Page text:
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1981 Major League Baseball strike

From Wikipedia, the free encyclopedia

The 1981 Major League Baseball strike was the first work stoppage in Major League Baseball since the 1972 Major League Baseball strike that resulted in regular season games being cancelled. Overall, it was the fourth work stoppage since 1972, but actions in 1973, 1976, and 1980 did not result in any regular season games being cancelled.[1] The strike began on June 12 and forced the cancellation of 713 games (or 38 percent of the Major League schedule) in the middle of the regular season. The two sides reached an agreement on July 31, and play resumed on August 9 with the All-Star Game, with regular season play resuming one day later.

An estimated US$146 million was lost in player salaries, ticket sales, broadcast revenues, and concession revenues. The players lost $4 million a week in salaries while the owners suffered a total loss of $72 million.

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The strike deadline

The executive board of the Major League Baseball Players Association voted unanimously to strike on May 29 due to the unresolved issue of free agent compensation. The deadline was extended briefly, however, after the Players' Association's unfair labor complaint was heard by the National Labor Relations Board.

Reasons for the strike

The strike was called in response to the owners wanting to win back the prerogatives over the players. The owners had already lost at the bargaining table and in the courts on the issue of the free agency draft. At issue during the seven-week-long negotiations was the owners demanding compensation for losing a free agent player to another team. The compensation in question was a player who was selected from the signing team's roster (not including 12 "protected" players). The players maintained that any form of compensation would undermine the value of free agency.[citation needed]


Although the strike was called by the players, many sportswriters and even fans placed most of the blame on the owners. Sports Illustrated reflected this particular opinion with the cover headline "Strike! The Walkout the Owners Provoked." One of the reasons the owners doled out such hefty contracts from 1978 to 1981 (43 players each negotiated contracts worth over $1 million during this period) was that they were afraid of losing disgruntled stars in the free agency reentry draft. So the owners paid their players the so-called new going rate in order to keep them from going elsewhere.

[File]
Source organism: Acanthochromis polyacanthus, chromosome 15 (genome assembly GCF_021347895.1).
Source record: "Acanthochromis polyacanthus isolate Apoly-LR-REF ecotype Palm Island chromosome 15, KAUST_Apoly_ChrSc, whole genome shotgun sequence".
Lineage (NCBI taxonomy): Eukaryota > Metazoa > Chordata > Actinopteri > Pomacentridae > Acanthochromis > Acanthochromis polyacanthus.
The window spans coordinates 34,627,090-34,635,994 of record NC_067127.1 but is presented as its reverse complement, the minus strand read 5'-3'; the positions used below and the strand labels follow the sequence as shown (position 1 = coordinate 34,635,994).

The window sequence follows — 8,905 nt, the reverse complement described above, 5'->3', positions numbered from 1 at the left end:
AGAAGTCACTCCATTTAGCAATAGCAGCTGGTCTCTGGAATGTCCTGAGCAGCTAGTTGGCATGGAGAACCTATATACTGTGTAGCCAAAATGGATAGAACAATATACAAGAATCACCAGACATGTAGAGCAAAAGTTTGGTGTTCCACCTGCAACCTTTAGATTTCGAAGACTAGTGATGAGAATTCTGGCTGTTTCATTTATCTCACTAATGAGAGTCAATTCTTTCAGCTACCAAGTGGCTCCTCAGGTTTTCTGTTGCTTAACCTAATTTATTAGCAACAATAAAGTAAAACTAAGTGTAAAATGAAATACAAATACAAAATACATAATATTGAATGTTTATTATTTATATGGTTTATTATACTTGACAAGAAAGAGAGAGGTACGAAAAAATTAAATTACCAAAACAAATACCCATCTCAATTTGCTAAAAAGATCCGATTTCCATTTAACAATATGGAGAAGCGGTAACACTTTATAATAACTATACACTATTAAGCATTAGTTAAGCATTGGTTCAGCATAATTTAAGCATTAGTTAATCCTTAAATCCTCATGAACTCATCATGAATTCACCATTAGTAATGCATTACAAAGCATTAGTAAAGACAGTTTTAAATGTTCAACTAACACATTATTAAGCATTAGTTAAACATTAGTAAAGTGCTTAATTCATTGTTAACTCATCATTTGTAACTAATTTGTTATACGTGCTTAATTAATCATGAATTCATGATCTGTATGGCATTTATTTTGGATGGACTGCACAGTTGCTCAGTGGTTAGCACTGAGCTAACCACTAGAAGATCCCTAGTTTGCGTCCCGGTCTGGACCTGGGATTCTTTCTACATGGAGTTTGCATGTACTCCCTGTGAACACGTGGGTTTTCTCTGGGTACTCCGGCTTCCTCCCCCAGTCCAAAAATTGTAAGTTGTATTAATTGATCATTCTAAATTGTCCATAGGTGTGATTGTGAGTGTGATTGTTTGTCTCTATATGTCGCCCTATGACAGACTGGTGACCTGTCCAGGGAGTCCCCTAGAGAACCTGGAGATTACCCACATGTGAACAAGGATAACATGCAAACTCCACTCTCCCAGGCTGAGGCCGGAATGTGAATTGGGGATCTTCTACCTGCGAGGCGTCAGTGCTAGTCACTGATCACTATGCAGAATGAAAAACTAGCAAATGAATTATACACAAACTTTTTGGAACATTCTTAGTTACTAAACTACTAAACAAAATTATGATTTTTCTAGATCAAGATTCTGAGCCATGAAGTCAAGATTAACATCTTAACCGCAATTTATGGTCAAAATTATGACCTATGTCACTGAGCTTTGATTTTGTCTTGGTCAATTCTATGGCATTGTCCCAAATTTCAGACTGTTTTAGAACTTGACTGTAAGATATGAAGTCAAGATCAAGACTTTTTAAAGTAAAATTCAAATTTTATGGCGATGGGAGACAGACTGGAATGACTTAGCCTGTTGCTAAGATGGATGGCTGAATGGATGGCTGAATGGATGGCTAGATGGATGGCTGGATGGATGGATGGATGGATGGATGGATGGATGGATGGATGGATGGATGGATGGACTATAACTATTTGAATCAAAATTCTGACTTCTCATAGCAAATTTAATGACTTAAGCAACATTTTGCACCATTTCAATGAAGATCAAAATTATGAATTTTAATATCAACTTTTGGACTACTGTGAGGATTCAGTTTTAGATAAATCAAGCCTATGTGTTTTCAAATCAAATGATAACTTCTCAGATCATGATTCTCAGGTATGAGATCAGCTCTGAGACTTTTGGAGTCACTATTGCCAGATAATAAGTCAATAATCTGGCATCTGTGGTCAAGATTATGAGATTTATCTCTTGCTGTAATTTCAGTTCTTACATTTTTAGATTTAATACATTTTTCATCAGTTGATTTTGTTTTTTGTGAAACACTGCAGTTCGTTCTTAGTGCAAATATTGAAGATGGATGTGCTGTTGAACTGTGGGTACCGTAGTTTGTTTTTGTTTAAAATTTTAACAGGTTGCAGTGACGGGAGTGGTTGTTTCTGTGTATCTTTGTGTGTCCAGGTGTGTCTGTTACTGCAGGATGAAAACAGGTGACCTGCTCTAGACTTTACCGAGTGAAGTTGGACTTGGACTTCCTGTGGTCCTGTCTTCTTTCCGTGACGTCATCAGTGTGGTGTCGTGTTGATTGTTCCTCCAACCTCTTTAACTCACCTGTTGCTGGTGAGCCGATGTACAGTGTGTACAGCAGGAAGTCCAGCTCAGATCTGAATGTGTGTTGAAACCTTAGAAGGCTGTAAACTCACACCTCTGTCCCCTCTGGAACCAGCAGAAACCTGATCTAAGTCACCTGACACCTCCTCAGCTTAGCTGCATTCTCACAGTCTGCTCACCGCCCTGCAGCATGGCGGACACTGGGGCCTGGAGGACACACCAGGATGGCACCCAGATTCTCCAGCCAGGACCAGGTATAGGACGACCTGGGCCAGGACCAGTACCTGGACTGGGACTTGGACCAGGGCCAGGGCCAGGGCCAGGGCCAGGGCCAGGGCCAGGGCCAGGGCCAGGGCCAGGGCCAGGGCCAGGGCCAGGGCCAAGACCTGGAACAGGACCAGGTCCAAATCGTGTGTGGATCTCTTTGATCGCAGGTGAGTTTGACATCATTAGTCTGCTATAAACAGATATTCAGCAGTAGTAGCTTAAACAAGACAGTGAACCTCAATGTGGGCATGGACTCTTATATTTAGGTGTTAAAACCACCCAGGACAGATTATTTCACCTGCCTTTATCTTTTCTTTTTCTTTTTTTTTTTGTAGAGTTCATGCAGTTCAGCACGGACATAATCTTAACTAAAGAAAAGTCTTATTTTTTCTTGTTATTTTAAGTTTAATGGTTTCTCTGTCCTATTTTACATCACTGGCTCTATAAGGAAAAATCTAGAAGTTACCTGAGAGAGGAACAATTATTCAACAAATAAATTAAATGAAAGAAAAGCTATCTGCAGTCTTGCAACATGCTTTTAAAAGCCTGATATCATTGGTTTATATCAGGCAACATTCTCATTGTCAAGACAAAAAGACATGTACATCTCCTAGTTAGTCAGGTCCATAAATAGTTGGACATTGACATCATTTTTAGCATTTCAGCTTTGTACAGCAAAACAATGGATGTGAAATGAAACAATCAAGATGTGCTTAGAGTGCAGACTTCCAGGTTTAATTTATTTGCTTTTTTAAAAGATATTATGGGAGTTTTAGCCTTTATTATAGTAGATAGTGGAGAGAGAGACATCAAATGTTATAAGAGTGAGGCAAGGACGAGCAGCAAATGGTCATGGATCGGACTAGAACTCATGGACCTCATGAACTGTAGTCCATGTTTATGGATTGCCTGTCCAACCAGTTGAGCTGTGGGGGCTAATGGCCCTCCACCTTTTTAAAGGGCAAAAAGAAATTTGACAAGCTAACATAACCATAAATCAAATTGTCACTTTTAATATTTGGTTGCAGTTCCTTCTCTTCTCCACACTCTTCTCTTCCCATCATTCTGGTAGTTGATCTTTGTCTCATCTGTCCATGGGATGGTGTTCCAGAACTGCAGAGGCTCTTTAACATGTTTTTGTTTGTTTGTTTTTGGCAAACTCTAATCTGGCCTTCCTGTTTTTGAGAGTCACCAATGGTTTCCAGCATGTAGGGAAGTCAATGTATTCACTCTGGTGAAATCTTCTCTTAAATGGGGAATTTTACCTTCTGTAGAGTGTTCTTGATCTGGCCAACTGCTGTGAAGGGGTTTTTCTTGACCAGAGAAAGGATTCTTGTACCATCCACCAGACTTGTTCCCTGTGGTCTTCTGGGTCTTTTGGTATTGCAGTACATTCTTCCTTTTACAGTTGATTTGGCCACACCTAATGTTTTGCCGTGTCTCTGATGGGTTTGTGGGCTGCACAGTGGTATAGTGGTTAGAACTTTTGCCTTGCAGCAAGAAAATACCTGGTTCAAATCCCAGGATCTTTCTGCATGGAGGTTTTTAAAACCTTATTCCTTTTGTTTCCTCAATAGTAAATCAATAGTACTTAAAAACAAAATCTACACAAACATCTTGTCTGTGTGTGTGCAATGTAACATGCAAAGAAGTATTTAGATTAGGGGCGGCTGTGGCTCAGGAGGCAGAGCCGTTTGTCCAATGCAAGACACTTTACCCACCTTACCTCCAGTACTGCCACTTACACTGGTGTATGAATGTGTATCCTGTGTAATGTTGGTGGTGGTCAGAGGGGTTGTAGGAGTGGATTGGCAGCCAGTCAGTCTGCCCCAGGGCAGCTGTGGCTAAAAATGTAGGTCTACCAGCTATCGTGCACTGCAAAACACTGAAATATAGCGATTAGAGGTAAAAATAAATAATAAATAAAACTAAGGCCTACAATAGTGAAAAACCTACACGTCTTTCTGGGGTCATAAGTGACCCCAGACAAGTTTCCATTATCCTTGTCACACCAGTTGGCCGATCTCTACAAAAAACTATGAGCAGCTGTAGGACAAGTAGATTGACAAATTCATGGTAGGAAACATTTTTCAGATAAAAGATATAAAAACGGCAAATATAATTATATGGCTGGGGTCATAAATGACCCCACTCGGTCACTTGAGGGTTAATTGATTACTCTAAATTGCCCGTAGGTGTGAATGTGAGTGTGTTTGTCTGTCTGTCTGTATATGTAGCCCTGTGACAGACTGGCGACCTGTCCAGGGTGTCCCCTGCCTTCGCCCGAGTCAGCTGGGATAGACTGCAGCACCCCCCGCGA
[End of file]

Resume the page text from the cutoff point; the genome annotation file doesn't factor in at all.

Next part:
Jim Palmer observed the impact of arbitrators on the strike. "They [the owners] wanted an end to binding arbitration where the player picks a salary number (a high one) and the owners pick a number (yes, a low one) and the arbitrator has to choose one number or the other and nothing in between. So, since the owners kept paying more and more to mediocre players, the averages kept going up and the arbitrators looked at the averages and usually went with the player's number, which raised the average some more."[2] He cited as an example of this trend Ed Farmer, an "okay player" who got his salary raised from $70,000 in 1980 to $495,000 in 1981 after an arbitrator sided with him. "The averages keep climbing."[3]

Palmer also noted the owners' desire to save money. "They said they just didn't have any more thirteen years and the highest paid players in the game, guys like Cal Ripken Jr. and Kirby Puckett, are now making $6 million a year. Ten times what I made. Where do you suppose the owners who didn't have any more money got that extra $5 million? Lotto?"[4] He faulted both sides for the strike. "The players said it was about freedom. The owners said it was about fairness. The bottom line was it was about the bottom line."[4]

Reporters used Strat-O-Matic to simulate the delayed 1981 All-Star game inside Cleveland Stadium, with the scoreboard displaying the game's progress; the Strat-O-Matic set went to the Baseball Hall of Fame. Some newspapers used Strat-O-Matic to simulate other canceled games during the strike.[5]

The strike ends

On July 31, 1981, a compromise was reached. In the settlement, teams that lost a "premium" free agent could be compensated by drawing from a pool of players left unprotected from all of the clubs rather than just the signing club. Players agree to restricting free agency to players with six or more years of major league service.[1] The settlement gave the owners a limited victory on the compensation issue.

Reportedly, the negotiations were so bitter that when a settlement was finally reached, Players Association representative Marvin Miller and the owners' negotiator Ray Grebey refused to pose with each other for the traditional "peace ceremony" photograph.

The All-Star Game